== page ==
Given that all the DeLorean cars were manufactured in the UK, it’s not surprising that there is a significant fan base in Britain. In the video above, Ollie Wilkie from Bristol, England, explains his fascination with the car and why he’s invested his resources to acquire a full replica Time Machine from Back to the Future.  

 

Like his UK counterpart, American DeLorean collector Lenny Hochteil has a fascination with the Time Machine that has caused him to become an avid -- and philosophical -- fan of DeLorean cars.

Like his UK counterpart, American DeLorean collector Lenny Hochteil has a fascination with the Time Machine that has caused him to become an avid — and philosophical — fan of DeLorean cars.

 

Closer to home, Lenny Hochteil from California explains how he got the DeLorean bug initially from wanting to rent one for his son’s graduation. This close encounter (of the DeLorean kind) has led to a lifelong obsession with DeLoreans, a relationship that Hochteil describes in quite philosophical terms. In the video clip above, it’s clear the car has great meaning to him in his life.  

 

Think You Might Be Susceptible to the DeLorean Bug?

The sudden closure of the Northern Ireland DeLorean factory in 1982 had one positive benefit for today’s modern DeLorean collector: the mass quantity of unfinished spare parts destined for manufacturing new DeLorean cars. In 1995 Steven Wynne bought up the remaining parts inventory, the DeLorean motor Company name and the DMC logo. Wynne moved his operations to just outside of Houston in Humble, Texas, where he provides restoration services and spare parts to DeLorean owners. The business has expanded to include franchise dealers in Florida, Illinois, Southern California, the Seattle area and in the Netherlands. Want to buy a like-new DeLorean? Check out their DeLorean cars for sale!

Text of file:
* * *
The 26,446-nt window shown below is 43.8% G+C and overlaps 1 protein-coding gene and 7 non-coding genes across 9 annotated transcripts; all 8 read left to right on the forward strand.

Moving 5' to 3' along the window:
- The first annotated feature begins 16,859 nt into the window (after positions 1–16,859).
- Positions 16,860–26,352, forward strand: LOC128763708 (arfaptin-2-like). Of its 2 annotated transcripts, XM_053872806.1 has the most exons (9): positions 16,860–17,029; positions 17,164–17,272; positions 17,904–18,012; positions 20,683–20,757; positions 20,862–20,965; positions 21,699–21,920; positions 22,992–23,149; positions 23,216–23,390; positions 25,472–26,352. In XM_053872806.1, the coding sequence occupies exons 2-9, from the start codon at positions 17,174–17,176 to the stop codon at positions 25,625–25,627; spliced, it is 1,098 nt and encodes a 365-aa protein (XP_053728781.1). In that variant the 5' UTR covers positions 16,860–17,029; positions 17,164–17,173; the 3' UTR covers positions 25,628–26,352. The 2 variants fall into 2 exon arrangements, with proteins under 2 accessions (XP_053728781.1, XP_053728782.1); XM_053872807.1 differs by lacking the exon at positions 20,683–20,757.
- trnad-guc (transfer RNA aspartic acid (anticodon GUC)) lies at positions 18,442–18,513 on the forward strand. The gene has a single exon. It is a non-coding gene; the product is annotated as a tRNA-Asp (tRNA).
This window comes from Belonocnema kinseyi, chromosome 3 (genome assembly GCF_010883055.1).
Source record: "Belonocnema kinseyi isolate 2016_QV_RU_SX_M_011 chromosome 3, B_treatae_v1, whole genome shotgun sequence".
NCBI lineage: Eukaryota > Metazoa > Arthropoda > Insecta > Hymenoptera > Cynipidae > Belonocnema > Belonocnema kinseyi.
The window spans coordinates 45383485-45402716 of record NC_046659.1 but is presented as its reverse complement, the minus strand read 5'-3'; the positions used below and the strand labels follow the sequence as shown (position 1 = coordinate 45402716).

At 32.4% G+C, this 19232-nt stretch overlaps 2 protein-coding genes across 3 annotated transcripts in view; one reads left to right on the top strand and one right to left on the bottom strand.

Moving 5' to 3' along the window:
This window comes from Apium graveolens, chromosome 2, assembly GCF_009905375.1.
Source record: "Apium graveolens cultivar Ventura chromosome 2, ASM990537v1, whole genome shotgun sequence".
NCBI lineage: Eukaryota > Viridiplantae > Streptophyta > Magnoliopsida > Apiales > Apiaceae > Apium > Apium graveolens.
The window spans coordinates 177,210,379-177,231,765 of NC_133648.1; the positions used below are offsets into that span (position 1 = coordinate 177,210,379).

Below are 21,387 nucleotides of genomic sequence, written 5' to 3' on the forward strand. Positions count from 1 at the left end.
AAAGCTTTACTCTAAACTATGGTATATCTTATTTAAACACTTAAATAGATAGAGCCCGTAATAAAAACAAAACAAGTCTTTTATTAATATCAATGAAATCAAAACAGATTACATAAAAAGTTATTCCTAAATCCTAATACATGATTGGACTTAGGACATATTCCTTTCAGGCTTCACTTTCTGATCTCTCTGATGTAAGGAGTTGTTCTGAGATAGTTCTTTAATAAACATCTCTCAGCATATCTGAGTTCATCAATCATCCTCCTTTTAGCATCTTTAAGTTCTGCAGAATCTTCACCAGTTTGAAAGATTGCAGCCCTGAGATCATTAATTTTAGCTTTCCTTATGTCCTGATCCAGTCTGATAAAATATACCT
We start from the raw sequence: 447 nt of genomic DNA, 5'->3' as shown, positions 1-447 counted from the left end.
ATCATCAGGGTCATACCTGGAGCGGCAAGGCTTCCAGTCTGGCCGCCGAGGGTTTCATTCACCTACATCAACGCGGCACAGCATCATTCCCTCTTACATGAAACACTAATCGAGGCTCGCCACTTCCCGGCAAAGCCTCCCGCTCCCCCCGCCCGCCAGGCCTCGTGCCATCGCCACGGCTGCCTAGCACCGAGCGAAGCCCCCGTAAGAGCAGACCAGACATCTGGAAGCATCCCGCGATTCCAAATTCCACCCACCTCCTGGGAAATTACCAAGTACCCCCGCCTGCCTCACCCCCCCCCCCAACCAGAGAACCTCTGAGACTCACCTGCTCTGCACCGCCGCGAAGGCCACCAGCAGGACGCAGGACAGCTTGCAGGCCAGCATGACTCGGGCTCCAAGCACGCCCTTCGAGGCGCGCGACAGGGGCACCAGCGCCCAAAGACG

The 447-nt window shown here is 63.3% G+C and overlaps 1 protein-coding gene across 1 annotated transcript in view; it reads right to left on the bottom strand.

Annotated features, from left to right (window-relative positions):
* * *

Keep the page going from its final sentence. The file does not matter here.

What’s Next in the Future? Hoverboards from Lexus?

Toyota engineers at their flagship Lexus operations are envisioning hoverboards. Yes, just like in the movie Back to the Future III. They have released this teaser video above and, from all indications, it looks like they’ll build up to a working hoverboard announcement on October 21st of this year. Why that date? It’s the date from the movie Back to the Future III of course, when Doc, Marty and girlfriend Jennifer travel to the then-future, or rather to our present year of 2015. We can’t wait for the future to come true, again.  

 

Lexus teaser video for their hover board project.

Lexus teaser video for their hover board project.

 

Formaspace Makes Your Fantasy Garage Workspace Come True

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We invite you to join the roster of satisfied Formaspace technical, manufacturing and laboratory furniture clients — including Apple Computer, Boeing, Dell, Eli Lilly, Exxon Mobile, Ford, General Electric, Intel, Lockheed Martin, Medtronic, NASA, Novartis, Stanford University, Toyota and more.

Give us a call today at 800.251.1505 to find out more about the Formaspace line of built-to-order computer workstations, industrial workbenches, laboratory furniture, lab benches and dry lab/wet labs — as well as our design / furniture consulting services. Like all Formaspace furniture, it’s backed by our famous 12 year, three shift guarantee.